The march of progress in high-end audio often seems to be centred on the price of the product. As things get better, so prices get ever higher. It rarely goes in the other direction. But Constellation Audio is one of the rare exceptions to the rule. Starting with its top end Reference range, then came the Performance series that saw the price of admission come down, and now Inspiration offers Constellation Audio performance at a new level. I hesitate to say ‘low’ level, because there is nothing about Constellation Audio’s brands that could be considered ‘low level’, unless you are talking about resolution or bass response.
Relatively speaking, then, Constellation Audio brings the brand to a new level. The company is never going to make amplifiers that would be considered ‘cheap’. But we are talking the difference between a First Class air ticket, flying in a private jet, and owning your own airline. When you think how close Inspiration gets to Performance and Reference in terms of sound and build quality, and how much more Performance and Reference cost in outright terms, it’s hard not to be a little impressed.
The big thing with Inspiration is it has many of the attributes of the bigger electronics, benefiting from the circuits pulled together from the company’s famed ‘dream team’ of designers. So the Preamp 1.0 could be thought of as pulling together key elements of the Altair II and Virgo III preamps from the brand, and the Stereo 1.0 and Mono 1.0 pull in concepts developed for the Hercules II and Centaur II power amps. That is easy to write and incredibly difficult to do in reality. For example, cramming in the dual-mono, three-transformer preamp that routinely takes up two huge boxes in a single chassis is no mean feat, all this while managing to make it look very similar to the Altair II preamp by using CNC-machined aluminium, but this time with a tongue-and-groove design in place of the ‘machined from solid billet’ nature of its bigger brothers. You’d never notice this tongue-and-groove finish from the feel of the amplifier, so solid is the construction. And, like its bigger brothers, audio circuits are isolated, although not using the same ‘raft’ design. It’s an intrinsically balanced design, although it features three RCA single-ended inputs and two RCA outputs. If you can, XLR is the way forward.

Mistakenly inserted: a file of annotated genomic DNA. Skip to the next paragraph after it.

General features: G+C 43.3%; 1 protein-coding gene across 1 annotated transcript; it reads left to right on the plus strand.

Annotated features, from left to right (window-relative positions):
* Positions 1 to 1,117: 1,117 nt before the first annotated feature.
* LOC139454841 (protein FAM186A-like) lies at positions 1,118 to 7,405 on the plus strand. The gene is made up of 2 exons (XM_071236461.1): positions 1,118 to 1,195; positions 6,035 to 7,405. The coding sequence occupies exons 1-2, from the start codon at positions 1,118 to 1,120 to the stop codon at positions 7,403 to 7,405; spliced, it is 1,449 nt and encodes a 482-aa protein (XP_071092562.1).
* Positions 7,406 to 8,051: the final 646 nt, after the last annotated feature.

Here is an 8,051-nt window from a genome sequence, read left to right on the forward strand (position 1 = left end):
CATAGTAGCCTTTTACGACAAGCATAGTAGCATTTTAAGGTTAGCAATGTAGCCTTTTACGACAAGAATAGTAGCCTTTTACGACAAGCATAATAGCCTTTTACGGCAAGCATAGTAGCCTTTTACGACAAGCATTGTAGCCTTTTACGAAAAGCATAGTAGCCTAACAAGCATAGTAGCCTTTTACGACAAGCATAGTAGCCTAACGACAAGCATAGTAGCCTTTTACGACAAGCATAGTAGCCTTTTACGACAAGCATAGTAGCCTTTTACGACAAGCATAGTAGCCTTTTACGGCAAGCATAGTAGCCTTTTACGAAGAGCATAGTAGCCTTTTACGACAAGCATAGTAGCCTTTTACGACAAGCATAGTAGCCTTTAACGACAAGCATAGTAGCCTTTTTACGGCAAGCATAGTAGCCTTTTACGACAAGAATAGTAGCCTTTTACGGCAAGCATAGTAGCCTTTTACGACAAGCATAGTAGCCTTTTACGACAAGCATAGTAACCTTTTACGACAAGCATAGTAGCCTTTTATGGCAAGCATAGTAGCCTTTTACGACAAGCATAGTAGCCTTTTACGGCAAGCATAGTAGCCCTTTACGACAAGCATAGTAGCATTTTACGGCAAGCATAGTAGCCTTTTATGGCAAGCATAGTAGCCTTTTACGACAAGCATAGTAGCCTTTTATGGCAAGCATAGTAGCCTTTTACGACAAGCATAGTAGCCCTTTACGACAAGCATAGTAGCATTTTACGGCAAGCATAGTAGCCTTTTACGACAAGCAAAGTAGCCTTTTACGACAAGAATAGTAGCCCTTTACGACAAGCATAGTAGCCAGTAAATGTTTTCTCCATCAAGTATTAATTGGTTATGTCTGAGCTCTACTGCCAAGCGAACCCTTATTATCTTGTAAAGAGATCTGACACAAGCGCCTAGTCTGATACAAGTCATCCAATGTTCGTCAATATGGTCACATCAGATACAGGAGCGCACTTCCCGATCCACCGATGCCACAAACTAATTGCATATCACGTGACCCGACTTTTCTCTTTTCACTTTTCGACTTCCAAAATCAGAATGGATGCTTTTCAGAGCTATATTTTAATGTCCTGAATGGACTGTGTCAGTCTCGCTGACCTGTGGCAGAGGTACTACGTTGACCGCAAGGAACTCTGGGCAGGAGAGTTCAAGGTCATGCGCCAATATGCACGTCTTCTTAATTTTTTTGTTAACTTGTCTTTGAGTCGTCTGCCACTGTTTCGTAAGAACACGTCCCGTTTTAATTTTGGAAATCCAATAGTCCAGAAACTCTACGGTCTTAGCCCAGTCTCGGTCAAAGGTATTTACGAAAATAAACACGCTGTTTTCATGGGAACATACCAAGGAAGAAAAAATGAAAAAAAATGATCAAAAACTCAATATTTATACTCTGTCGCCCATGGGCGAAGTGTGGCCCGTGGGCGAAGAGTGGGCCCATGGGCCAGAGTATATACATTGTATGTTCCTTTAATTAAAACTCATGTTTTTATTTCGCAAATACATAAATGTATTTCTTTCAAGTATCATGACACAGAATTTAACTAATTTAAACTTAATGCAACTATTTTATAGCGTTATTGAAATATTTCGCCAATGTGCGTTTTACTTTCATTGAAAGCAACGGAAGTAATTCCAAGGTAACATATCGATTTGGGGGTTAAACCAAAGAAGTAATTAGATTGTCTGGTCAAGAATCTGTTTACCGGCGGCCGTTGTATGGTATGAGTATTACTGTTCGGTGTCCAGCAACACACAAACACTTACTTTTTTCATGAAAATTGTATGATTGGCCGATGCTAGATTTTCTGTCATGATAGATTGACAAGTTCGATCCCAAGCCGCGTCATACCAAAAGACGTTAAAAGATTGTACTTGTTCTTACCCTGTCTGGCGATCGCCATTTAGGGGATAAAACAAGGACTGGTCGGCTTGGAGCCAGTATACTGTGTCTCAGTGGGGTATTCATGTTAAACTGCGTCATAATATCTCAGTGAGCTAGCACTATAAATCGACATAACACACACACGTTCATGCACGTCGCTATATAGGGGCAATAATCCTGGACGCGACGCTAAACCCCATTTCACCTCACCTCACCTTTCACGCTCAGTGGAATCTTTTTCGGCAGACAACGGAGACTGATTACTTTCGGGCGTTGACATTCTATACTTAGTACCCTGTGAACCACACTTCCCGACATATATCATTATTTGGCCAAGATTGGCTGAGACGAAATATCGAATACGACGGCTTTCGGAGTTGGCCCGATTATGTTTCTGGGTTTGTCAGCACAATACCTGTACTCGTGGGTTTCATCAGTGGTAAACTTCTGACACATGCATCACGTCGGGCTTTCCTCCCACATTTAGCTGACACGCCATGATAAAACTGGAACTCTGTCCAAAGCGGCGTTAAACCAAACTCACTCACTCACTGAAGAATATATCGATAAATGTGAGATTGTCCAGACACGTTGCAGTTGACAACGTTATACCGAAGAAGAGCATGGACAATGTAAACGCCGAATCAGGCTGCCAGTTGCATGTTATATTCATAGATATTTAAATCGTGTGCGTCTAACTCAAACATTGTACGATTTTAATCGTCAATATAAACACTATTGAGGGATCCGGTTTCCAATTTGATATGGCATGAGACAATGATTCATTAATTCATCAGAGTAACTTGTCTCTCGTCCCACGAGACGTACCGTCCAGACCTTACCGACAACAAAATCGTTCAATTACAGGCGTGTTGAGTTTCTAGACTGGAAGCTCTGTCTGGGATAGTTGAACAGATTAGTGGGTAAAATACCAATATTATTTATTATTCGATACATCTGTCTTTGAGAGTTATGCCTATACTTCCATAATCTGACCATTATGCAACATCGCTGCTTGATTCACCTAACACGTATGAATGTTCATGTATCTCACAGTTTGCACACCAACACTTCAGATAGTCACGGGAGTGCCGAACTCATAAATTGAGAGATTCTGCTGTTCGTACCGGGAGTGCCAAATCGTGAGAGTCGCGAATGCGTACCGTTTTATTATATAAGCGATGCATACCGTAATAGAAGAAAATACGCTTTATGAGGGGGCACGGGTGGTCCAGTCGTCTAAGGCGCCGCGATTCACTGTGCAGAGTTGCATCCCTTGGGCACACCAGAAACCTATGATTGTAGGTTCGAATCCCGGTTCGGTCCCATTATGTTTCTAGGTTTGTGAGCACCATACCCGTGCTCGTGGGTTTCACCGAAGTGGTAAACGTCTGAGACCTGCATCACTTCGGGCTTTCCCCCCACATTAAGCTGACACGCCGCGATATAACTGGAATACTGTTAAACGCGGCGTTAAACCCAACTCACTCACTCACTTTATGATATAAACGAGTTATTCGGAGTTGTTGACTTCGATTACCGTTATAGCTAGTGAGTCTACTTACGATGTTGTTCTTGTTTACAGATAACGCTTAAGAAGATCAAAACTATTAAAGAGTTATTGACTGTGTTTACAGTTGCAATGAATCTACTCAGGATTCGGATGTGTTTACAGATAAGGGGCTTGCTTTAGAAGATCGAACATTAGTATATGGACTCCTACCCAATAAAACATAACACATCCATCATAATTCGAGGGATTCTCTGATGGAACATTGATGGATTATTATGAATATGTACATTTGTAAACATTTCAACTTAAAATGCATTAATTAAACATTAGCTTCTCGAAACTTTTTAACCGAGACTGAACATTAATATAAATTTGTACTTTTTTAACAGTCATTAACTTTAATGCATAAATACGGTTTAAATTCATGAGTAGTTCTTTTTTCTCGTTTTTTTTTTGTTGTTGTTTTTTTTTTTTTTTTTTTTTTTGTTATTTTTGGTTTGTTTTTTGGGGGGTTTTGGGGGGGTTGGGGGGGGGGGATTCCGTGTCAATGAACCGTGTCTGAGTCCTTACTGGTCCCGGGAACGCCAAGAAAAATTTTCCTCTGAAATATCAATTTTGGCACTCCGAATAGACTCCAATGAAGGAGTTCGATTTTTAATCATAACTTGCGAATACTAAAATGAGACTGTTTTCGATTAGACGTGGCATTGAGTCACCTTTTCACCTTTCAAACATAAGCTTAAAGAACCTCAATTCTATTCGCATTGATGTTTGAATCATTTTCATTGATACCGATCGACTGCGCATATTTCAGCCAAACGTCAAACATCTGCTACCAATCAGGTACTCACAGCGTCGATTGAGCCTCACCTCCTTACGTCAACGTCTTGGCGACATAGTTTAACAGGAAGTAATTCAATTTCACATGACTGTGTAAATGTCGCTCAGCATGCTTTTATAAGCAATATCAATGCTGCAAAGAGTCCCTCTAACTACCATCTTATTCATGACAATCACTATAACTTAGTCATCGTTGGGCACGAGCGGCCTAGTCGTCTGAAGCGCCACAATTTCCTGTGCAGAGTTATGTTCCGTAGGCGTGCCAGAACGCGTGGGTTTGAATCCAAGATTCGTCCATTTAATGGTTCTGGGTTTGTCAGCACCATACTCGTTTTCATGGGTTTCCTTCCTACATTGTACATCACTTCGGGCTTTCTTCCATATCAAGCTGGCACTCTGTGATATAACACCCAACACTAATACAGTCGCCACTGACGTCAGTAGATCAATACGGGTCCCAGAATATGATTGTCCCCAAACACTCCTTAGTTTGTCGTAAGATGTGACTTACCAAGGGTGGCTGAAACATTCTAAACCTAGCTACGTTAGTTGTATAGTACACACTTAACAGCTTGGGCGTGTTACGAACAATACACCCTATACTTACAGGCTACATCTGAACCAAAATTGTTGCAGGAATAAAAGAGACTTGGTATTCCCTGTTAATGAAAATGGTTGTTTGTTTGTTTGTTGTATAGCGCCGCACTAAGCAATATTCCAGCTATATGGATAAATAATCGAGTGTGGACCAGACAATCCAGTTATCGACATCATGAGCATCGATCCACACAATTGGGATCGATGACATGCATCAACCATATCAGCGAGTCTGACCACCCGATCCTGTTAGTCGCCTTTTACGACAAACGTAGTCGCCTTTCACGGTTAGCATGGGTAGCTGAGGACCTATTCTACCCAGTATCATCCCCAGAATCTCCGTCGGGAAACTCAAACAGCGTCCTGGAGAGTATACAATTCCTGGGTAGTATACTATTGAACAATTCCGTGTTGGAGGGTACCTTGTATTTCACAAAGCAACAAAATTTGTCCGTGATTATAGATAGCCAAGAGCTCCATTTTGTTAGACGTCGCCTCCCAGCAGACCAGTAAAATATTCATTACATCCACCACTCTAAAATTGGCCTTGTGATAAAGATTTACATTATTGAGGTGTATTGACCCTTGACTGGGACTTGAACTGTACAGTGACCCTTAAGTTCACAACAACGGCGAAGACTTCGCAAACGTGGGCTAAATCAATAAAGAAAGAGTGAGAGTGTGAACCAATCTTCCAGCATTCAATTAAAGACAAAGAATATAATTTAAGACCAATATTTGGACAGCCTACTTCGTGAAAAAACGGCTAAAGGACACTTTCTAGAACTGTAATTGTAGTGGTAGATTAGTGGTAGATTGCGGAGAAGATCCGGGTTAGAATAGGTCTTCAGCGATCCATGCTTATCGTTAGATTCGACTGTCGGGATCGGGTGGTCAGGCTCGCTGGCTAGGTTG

The power amps are equally drawn from Constellation’s master plans for the Hercules II and Centaur II. It retains the same Line Stage Gain Modules found in its bigger brothers, and relies on making balanced amps with only N-type output transistors, instead of mirrored N-type and P-type transistors. The difference is using N-types only allows the circuit to perfectly balance, which is otherwise impossible. The difference in output between banks of NPN and PNP transistors is minute in absolute terms, but it’s this kind of trifle that makes perfection. Just ask Michaelangelo.
The principle difference between the Stereo 1.0 and Mono 1.0 and the Performance or Reference models is the input and gain stages are no longer mounted on individual circuit boards, but are fed separately. Placing these modules on one board means a considerably simpler power supply, meaning a smaller and less heavy chassis. The net result is the 200W per channel Stereo 1.0 and 400W Mono 1.0 we tested are not made up of smaller 125W modules (although the basic topology is very similar), and the amplifier only has ‘sensational’ dynamics instead of the ‘revolutionary’ dynamic range of the bigger brothers. This is not an idle claim; the NPN-only output design makes for greater dynamic range not unlike a single-ended triode amplifier, only with a lot more power behind it. This is what has made Constellation Audio so popular with today’s top-end audiophiles. Inspiration follows in these footsteps.